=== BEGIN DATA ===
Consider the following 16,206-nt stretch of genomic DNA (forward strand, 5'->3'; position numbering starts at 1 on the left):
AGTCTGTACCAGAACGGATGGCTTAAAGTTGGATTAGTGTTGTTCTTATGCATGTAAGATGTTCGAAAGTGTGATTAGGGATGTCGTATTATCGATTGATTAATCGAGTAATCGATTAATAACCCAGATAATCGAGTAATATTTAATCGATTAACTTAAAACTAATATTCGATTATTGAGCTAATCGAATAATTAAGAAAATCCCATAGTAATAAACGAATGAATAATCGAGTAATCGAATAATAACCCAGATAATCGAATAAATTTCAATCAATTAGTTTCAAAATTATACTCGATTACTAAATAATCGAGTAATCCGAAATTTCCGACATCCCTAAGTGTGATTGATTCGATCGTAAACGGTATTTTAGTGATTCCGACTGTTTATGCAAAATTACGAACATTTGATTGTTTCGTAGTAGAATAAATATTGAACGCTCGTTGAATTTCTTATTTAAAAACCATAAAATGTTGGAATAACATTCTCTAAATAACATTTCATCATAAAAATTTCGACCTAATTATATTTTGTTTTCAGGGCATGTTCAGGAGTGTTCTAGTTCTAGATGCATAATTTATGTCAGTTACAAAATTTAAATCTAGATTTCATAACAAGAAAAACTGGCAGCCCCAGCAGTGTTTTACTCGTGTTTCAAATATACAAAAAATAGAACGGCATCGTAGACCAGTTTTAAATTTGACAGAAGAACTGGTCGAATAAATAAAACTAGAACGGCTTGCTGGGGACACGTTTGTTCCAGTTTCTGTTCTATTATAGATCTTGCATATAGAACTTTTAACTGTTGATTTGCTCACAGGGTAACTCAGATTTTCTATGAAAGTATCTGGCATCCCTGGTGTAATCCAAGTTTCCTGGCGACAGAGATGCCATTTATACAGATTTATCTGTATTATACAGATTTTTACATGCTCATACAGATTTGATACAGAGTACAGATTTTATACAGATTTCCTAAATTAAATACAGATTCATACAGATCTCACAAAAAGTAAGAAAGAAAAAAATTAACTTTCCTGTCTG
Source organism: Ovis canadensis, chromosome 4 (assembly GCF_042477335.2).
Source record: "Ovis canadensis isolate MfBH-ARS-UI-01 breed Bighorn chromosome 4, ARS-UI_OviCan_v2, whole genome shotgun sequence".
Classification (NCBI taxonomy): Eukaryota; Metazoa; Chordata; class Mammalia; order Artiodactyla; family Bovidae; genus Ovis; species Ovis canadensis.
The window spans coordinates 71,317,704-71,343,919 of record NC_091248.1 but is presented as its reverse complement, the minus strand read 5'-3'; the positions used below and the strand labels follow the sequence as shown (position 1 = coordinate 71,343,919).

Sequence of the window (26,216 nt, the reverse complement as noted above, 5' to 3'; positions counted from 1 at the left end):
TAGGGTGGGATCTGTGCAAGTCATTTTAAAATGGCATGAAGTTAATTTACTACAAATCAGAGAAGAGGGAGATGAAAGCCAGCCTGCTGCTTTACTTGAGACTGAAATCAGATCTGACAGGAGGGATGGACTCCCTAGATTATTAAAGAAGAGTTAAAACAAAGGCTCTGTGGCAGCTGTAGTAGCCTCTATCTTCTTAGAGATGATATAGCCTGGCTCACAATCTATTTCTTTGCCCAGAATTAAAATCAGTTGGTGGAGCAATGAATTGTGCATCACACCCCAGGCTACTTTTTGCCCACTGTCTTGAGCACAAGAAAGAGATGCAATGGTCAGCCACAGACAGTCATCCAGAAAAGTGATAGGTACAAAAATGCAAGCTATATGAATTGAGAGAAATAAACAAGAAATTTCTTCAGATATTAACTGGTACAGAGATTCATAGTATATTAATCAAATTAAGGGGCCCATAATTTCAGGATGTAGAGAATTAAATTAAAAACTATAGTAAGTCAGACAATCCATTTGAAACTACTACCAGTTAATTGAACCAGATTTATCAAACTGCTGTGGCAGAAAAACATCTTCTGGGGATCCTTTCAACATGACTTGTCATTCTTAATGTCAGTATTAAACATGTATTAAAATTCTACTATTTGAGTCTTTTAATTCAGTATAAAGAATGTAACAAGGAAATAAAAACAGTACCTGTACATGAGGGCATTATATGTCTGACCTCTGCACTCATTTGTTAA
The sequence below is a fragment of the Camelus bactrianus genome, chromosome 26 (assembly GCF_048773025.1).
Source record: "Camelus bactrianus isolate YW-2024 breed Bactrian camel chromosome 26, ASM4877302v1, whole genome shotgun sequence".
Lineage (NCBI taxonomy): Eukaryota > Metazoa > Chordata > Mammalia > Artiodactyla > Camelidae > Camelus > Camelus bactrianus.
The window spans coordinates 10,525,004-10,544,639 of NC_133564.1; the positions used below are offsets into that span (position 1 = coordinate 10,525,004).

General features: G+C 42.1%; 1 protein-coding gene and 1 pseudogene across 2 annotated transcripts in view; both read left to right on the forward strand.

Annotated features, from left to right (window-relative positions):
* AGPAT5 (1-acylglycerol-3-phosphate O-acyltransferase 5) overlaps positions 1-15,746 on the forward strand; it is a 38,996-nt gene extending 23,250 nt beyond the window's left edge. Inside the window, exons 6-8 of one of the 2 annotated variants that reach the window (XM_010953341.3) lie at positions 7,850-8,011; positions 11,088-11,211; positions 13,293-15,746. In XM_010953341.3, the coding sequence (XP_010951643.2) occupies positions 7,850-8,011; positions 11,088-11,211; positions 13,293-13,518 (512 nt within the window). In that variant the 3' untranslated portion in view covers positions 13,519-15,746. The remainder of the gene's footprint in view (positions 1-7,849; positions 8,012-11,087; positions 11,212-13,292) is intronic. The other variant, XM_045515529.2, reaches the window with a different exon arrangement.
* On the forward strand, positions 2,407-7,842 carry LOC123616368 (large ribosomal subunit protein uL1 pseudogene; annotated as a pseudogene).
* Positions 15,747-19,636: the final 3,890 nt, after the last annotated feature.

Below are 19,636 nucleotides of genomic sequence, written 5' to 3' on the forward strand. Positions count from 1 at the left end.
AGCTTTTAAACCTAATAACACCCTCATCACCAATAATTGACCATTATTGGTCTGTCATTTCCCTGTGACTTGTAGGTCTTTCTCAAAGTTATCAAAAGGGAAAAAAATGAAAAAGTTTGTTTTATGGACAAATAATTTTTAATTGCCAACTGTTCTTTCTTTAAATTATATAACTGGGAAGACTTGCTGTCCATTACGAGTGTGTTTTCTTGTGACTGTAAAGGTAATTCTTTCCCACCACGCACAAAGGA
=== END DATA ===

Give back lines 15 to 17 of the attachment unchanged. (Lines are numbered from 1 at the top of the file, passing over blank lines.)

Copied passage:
* AGPAT5 (1-acylglycerol-3-phosphate O-acyltransferase 5) overlaps positions 1-15,746 on the forward strand; it is a 38,996-nt gene extending 23,250 nt beyond the window's left edge. Inside the window, exons 6-8 of one of the 2 annotated variants that reach the window (XM_010953341.3) lie at positions 7,850-8,011; positions 11,088-11,211; positions 13,293-15,746. In XM_010953341.3, the coding sequence (XP_010951643.2) occupies positions 7,850-8,011; positions 11,088-11,211; positions 13,293-13,518 (512 nt within the window). In that variant the 3' untranslated portion in view covers positions 13,519-15,746. The remainder of the gene's footprint in view (positions 1-7,849; positions 8,012-11,087; positions 11,212-13,292) is intronic. The other variant, XM_045515529.2, reaches the window with a different exon arrangement.
* On the forward strand, positions 2,407-7,842 carry LOC123616368 (large ribosomal subunit protein uL1 pseudogene; annotated as a pseudogene).
* Positions 15,747-19,636: the final 3,890 nt, after the last annotated feature.